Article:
Ethics

For the week ending 12 August 2006 / 18 Av 5766

Who Gets the Spot?

by Rabbi Mendel Weinbach zt'l
The Color of HeavenArtscroll
Question: For a number of years I have given permission to my neighbor to build his succah in my yard. A relative of mine has now moved to across the yard from me and has asked me to allow him to build his succah on that same spot. I would certainly prefer to do that favor for a relative instead of the other neighbor. What is the right thing to do?

Answer: Your dilemma is perhaps based on a halachic opinion that one who is accustomed to having a particular mohel circumcise his sons should not take another mohel in his place, just as one who was accustomed to giving a particular kohen his tithes should not switch to another.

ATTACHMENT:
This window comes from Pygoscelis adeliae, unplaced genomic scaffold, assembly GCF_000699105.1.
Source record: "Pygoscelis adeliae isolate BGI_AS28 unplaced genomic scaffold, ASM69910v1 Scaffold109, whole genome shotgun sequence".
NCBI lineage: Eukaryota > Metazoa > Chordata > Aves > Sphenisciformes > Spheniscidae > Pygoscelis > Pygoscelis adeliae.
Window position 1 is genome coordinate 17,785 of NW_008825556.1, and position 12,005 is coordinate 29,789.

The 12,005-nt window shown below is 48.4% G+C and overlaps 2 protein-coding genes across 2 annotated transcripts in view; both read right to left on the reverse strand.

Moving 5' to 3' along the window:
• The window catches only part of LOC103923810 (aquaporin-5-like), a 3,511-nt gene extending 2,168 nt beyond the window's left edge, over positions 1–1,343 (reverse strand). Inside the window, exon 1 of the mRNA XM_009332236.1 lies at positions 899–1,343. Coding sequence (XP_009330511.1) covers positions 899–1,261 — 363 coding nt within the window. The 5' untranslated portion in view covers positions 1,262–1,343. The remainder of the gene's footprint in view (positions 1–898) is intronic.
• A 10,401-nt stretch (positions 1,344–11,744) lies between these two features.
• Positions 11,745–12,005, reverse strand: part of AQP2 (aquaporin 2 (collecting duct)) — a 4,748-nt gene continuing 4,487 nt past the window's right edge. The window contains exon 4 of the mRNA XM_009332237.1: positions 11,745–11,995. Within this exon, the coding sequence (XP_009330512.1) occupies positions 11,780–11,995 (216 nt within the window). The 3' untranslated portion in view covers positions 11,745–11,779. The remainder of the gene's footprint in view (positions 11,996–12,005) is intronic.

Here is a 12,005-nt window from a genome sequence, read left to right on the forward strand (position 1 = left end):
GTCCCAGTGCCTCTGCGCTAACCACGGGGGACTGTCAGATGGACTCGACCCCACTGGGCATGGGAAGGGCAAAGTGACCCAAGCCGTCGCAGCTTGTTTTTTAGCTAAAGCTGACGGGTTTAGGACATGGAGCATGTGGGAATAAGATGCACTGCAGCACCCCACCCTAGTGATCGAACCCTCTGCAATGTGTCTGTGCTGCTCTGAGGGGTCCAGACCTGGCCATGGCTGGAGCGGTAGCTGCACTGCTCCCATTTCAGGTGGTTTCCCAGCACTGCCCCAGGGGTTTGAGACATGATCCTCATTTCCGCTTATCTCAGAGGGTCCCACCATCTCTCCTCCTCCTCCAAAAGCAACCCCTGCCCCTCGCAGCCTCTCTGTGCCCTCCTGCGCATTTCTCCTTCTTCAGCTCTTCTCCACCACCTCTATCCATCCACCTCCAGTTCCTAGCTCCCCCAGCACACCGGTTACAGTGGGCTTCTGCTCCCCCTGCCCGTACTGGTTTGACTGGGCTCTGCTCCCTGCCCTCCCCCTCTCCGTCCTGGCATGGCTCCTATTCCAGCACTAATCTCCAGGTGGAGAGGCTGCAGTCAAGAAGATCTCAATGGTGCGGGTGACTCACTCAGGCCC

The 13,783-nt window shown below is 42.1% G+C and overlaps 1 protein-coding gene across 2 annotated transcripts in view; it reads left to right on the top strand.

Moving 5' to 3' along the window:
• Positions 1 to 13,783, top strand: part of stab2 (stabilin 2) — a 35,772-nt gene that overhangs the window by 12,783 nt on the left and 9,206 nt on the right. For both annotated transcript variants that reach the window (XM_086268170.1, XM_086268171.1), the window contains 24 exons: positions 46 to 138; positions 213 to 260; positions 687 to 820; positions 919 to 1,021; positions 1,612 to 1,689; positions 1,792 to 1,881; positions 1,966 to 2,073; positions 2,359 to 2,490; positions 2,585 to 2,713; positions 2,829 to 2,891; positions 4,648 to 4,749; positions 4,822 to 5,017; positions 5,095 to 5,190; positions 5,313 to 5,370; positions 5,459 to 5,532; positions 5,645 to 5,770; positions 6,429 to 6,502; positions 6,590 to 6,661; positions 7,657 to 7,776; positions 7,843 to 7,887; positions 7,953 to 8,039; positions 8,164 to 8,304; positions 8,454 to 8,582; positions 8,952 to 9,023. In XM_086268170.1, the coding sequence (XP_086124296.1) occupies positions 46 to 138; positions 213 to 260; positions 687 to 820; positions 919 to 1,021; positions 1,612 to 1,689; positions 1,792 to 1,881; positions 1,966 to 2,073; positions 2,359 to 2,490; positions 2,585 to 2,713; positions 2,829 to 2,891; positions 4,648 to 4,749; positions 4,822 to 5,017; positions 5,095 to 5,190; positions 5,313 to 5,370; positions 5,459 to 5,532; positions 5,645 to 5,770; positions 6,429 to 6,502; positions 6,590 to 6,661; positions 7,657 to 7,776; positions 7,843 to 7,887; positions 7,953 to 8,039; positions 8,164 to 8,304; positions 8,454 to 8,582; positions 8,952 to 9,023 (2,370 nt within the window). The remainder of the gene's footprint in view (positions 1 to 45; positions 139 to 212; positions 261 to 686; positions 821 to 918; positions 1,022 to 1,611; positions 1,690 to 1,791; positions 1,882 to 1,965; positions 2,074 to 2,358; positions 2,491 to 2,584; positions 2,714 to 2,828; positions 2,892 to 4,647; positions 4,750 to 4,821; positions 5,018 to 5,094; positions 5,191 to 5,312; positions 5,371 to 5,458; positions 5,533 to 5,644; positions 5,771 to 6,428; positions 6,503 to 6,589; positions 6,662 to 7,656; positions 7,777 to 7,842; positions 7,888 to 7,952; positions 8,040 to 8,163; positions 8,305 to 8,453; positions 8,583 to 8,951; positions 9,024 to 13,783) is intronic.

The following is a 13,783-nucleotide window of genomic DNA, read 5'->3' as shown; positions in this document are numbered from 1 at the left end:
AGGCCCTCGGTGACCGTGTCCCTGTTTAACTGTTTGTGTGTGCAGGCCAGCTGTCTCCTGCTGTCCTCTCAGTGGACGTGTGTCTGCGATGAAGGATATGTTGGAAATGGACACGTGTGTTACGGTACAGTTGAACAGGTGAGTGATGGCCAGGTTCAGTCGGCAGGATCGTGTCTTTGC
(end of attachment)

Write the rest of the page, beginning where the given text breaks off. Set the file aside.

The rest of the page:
This is true, however, only in regard to something that is obligatory, such as giving a kohen the tithe or arranging for a mohel to do the brit on his son. There is no obligation, however, for someone to give permission to another to build a succah in his yard. This may be compared to one who is accustomed to lending his tallit to another. Does it make sense that he will be restrained from lending it to someone else instead?

In conclusion, you can definitely give that spot to your relative but try to pacify your other neighbor so that there will be no hard feelings.


  • (Based on a ruling by Rabbi Yitzchok Zilberstein, rav of Ramat Elchanan in Bnei Brak)

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